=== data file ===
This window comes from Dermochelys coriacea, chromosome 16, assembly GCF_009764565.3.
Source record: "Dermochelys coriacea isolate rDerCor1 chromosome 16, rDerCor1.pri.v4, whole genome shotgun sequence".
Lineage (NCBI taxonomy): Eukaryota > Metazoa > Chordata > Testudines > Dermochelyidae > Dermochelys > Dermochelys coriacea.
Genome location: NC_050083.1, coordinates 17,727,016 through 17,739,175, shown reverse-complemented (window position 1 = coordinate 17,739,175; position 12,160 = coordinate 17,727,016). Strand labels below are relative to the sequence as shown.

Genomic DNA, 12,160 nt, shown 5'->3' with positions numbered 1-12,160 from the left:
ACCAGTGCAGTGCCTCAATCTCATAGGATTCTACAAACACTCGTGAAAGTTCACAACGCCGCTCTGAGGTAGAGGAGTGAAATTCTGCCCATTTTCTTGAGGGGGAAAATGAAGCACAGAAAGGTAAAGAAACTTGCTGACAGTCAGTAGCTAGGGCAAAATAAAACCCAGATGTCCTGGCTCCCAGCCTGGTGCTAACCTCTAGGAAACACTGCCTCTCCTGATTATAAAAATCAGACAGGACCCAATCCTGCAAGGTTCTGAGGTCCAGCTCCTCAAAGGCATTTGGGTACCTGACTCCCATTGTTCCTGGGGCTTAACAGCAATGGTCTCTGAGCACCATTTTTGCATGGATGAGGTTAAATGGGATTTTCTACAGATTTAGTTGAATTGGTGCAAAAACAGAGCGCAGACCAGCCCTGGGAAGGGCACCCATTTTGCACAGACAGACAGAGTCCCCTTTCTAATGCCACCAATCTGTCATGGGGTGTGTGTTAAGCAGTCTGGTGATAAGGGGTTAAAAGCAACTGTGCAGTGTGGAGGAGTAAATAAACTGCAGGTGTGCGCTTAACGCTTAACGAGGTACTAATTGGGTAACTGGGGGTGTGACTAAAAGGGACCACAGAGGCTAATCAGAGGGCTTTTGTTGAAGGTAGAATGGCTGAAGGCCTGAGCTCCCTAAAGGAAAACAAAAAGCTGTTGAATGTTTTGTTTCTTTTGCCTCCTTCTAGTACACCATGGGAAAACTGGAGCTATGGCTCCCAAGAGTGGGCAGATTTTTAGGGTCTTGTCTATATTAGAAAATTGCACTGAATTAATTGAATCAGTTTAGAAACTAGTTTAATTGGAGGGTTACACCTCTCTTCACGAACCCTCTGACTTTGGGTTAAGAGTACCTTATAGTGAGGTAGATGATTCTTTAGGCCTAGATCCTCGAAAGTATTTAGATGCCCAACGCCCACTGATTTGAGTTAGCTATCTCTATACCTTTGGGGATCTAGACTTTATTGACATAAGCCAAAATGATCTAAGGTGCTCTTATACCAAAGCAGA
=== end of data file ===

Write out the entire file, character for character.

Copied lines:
This window comes from Dermochelys coriacea, chromosome 16, assembly GCF_009764565.3.
Source record: "Dermochelys coriacea isolate rDerCor1 chromosome 16, rDerCor1.pri.v4, whole genome shotgun sequence".
Lineage (NCBI taxonomy): Eukaryota > Metazoa > Chordata > Testudines > Dermochelyidae > Dermochelys > Dermochelys coriacea.
Genome location: NC_050083.1, coordinates 17,727,016 through 17,739,175, shown reverse-complemented (window position 1 = coordinate 17,739,175; position 12,160 = coordinate 17,727,016). Strand labels below are relative to the sequence as shown.

Genomic DNA, 12,160 nt, shown 5'->3' with positions numbered 1-12,160 from the left:
ACCAGTGCAGTGCCTCAATCTCATAGGATTCTACAAACACTCGTGAAAGTTCACAACGCCGCTCTGAGGTAGAGGAGTGAAATTCTGCCCATTTTCTTGAGGGGGAAAATGAAGCACAGAAAGGTAAAGAAACTTGCTGACAGTCAGTAGCTAGGGCAAAATAAAACCCAGATGTCCTGGCTCCCAGCCTGGTGCTAACCTCTAGGAAACACTGCCTCTCCTGATTATAAAAATCAGACAGGACCCAATCCTGCAAGGTTCTGAGGTCCAGCTCCTCAAAGGCATTTGGGTACCTGACTCCCATTGTTCCTGGGGCTTAACAGCAATGGTCTCTGAGCACCATTTTTGCATGGATGAGGTTAAATGGGATTTTCTACAGATTTAGTTGAATTGGTGCAAAAACAGAGCGCAGACCAGCCCTGGGAAGGGCACCCATTTTGCACAGACAGACAGAGTCCCCTTTCTAATGCCACCAATCTGTCATGGGGTGTGTGTTAAGCAGTCTGGTGATAAGGGGTTAAAAGCAACTGTGCAGTGTGGAGGAGTAAATAAACTGCAGGTGTGCGCTTAACGCTTAACGAGGTACTAATTGGGTAACTGGGGGTGTGACTAAAAGGGACCACAGAGGCTAATCAGAGGGCTTTTGTTGAAGGTAGAATGGCTGAAGGCCTGAGCTCCCTAAAGGAAAACAAAAAGCTGTTGAATGTTTTGTTTCTTTTGCCTCCTTCTAGTACACCATGGGAAAACTGGAGCTATGGCTCCCAAGAGTGGGCAGATTTTTAGGGTCTTGTCTATATTAGAAAATTGCACTGAATTAATTGAATCAGTTTAGAAACTAGTTTAATTGGAGGGTTACACCTCTCTTCACGAACCCTCTGACTTTGGGTTAAGAGTACCTTATAGTGAGGTAGATGATTCTTTAGGCCTAGATCCTCGAAAGTATTTAGATGCCCAACGCCCACTGATTTGAGTTAGCTATCTCTATACCTTTGGGGATCTAGACTTTATTGACATAAGCCAAAATGATCTAAGGTGCTCTTATACCAAAGCAGA